More recently, Covey has examined his principles beyond the business world. In 1997 he published The 7 Habits of Highly Effective Families, a book in which he applies the same 7 habits to family life. Covey certainly has solid credentials as a family man, as father of 9 and grandfather of 43 children, and he won the 2003 Fatherhood Award from the National Fatherhood Initiative. Drawing in large part on his own extensive, personal experience, Covey uses many stories, anecdotes, and examples of real-life situations to help provide context to the challenges of raising a family and how we might best work with them. But first, he introduces a simple process: have a clear vision of what you want to accomplish, have a plan of how you might accomplish it, and use a compass (your own unique gifts that enable you to be an agent of change in your family). In essence, Covey is recommending that you prepare yourself to develop the seven habits. We all know how difficult it is to establish a new habit or break a bad habit; how is your New Year’s resolution going?

    Just as families change, so does the world we live in. Recently, Covey addressed this change by proposing an eighth habit (Covey, 2004). He says that this was not simply an important habit he had overlooked before, but one that has risen to new significance as we have fully entered the age of information and technology in the twenty-first century. As communication has become much easier (e.g., email), it has also become less personal and meaningful. Thus the need for the eighth habit: find your voice and inspire others to find theirs. According to Covey, “voice is unique personal significance.” Essentially, it is the same as finding meaning in one’s life, and then helping others to find meaning in their own lives. It is through finding a mission or a purpose in life that we can move “from effectiveness to greatness” (Covey, 2004).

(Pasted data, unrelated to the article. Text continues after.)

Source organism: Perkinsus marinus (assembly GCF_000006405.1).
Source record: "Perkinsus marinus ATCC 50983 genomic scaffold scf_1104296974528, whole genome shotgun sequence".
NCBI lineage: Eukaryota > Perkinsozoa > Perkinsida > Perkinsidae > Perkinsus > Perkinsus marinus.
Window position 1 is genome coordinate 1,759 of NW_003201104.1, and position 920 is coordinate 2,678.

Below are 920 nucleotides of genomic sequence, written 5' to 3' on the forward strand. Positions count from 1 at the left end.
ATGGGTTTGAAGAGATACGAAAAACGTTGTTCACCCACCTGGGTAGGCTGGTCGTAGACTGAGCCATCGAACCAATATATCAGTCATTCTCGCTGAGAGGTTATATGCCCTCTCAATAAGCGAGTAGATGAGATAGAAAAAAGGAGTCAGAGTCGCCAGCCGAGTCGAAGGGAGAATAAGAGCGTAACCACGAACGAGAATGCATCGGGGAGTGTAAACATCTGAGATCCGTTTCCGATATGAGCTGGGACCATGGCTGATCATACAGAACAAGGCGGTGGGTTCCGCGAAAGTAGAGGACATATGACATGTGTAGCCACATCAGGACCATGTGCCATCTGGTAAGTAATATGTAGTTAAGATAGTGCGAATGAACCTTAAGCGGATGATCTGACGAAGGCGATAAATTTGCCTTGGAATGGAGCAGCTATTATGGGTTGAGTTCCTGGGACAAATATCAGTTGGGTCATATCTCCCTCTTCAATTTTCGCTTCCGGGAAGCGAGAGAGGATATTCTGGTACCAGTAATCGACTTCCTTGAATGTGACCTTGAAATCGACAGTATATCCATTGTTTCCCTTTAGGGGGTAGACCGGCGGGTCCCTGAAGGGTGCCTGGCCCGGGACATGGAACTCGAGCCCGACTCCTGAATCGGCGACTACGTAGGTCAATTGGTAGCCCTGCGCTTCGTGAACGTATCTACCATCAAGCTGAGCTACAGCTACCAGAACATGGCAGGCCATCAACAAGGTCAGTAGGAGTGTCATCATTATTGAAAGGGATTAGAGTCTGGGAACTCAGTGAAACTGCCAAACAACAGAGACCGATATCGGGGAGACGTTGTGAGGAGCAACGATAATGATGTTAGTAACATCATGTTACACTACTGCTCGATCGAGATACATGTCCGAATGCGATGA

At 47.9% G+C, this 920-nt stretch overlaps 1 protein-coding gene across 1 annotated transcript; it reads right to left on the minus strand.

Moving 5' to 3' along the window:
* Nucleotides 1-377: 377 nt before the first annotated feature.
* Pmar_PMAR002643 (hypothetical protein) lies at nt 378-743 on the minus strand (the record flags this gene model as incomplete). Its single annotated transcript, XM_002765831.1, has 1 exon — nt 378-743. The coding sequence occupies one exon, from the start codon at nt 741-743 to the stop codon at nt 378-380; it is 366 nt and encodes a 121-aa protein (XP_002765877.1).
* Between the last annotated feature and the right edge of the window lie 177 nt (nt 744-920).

Whereas Covey presented an approach to personal and professional effectiveness (and later to greatness as well) that parallels the principles set forth by Viktor Frankl, Alex Pattakos very directly applies Frankl’s theories to both the workplace and one’s everyday life in Prisoners of Our Thoughts: Viktor Frankl’s Principles at Work (with a foreword by Stephen Covey; Pattakos, 2004). Frankl himself urged Pattakos to publish his book during a meeting in 1996. Pattakos, like Covey, has been profoundly influenced by Frankl’s writings throughout Pattakos’ career. According to Pattakos, we are creatures of habit, and we prefer a life that is both predictable and within our comfort zone. As the world is changing in the twenty-first century, so the conditions under which we work are changing. Pattakos believes there is a need for humanizing work. More than just balancing one’s personal life and career, humanizing work is an attempt to honor our own individuality and to fully engage our human spirit at work. Simply put, it is an effort to apply Frankl’s will-to-meaning in our workplace (Pattakos, 2004).

    Like Covey, Pattakos presents seven core principles. They are similar to Covey’s seven habits, but in keeping with Pattakos’ intentions they are aligned more directly with the principles of logotherapy and existential psychology described by Frankl. The seven core principles are: 1) exercise the freedom to choose your attitude, 2) realize your will-to-meaning, 3) detect the meaning of life’s moments, 4) don’t work against yourself, 5) look at yourself from a distance, 6) shift your focus of attention, and 7) extend beyond yourself. These principles include not only the ideas of personal freedom and will-to-meaning, but also dereflection (principles 4 and 6) and the will-to-ultimate-meaning (principle 7). Clearly Pattakos has accomplished his goal of applying logotherapy to the workplace, but how well does this application work in real life?